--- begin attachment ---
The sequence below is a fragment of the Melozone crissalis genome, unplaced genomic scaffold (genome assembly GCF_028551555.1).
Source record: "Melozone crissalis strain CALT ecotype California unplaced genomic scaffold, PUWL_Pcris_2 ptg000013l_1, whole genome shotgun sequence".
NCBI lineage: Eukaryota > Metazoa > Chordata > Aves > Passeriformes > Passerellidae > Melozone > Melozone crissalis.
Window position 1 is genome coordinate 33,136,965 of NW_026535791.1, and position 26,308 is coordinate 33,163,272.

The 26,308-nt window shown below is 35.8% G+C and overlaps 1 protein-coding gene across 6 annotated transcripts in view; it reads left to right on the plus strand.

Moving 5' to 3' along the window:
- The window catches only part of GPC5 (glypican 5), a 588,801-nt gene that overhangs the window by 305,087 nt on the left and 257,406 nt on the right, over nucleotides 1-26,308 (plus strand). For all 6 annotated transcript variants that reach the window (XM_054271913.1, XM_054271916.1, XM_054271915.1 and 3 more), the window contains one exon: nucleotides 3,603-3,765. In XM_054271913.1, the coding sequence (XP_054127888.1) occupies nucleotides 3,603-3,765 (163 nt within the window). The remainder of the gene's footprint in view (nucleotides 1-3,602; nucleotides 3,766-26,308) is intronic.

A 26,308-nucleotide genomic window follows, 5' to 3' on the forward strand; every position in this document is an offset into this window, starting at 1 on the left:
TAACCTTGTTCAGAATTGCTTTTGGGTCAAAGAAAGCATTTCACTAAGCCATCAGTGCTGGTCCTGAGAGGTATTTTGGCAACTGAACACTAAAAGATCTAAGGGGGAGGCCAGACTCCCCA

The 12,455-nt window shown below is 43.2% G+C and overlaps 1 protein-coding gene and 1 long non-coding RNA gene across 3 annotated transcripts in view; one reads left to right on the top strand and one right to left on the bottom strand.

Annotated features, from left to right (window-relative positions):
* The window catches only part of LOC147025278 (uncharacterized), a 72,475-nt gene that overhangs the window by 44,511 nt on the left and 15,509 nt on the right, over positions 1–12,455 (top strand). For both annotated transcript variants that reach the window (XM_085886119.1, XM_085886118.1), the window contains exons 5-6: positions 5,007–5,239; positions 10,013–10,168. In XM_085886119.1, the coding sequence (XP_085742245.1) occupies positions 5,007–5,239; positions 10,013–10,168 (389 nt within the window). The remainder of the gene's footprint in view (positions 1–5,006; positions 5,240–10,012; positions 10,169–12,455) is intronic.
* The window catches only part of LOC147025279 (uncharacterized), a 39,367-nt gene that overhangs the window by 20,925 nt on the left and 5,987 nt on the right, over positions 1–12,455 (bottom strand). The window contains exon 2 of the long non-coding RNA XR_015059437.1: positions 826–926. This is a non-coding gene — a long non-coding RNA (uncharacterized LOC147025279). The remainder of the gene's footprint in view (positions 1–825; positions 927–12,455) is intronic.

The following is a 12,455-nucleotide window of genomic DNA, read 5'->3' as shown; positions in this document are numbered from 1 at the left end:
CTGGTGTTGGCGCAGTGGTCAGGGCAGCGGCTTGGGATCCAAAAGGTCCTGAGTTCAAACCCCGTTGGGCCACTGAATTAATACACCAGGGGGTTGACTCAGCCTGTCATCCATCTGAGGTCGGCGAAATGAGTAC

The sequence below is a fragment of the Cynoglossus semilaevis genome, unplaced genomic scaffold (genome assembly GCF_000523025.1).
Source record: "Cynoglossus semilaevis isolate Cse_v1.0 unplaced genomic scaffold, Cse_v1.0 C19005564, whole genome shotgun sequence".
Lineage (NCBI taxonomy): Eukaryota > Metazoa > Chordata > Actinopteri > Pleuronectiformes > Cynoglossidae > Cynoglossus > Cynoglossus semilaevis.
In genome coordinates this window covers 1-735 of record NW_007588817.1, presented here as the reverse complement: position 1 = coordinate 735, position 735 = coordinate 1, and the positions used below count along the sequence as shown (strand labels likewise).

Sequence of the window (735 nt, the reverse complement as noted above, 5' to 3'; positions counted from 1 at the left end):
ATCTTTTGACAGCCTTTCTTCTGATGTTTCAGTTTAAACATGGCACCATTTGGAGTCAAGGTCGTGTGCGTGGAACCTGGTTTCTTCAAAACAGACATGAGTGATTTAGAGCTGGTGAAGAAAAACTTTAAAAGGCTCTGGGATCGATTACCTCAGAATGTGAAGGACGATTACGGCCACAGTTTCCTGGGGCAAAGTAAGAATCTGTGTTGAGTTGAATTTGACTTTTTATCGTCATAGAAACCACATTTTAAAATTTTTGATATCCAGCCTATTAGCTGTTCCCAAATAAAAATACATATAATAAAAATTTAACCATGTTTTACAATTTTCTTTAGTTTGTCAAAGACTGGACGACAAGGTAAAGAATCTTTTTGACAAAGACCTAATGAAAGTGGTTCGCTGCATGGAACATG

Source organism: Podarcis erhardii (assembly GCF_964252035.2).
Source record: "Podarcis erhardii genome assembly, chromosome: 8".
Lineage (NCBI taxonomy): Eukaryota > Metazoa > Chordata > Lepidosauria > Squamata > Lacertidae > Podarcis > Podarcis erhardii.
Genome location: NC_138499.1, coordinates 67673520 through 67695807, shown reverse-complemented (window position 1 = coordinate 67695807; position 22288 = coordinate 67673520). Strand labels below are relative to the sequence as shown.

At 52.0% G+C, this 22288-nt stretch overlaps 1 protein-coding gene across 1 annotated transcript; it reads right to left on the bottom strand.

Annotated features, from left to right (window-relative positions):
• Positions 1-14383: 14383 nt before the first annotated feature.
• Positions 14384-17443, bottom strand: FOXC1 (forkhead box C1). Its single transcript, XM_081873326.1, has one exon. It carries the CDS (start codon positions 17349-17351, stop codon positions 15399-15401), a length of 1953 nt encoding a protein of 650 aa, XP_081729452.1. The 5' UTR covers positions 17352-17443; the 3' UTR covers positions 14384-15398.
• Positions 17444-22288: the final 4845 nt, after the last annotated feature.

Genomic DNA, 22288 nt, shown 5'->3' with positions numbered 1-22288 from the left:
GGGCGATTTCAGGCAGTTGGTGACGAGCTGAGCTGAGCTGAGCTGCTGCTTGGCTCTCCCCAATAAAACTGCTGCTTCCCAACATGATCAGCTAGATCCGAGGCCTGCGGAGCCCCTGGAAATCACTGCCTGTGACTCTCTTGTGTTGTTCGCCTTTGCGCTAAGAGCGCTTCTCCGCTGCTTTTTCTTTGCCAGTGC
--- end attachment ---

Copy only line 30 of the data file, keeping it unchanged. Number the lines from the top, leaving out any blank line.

• Positions 17444-22288: the final 4845 nt, after the last annotated feature.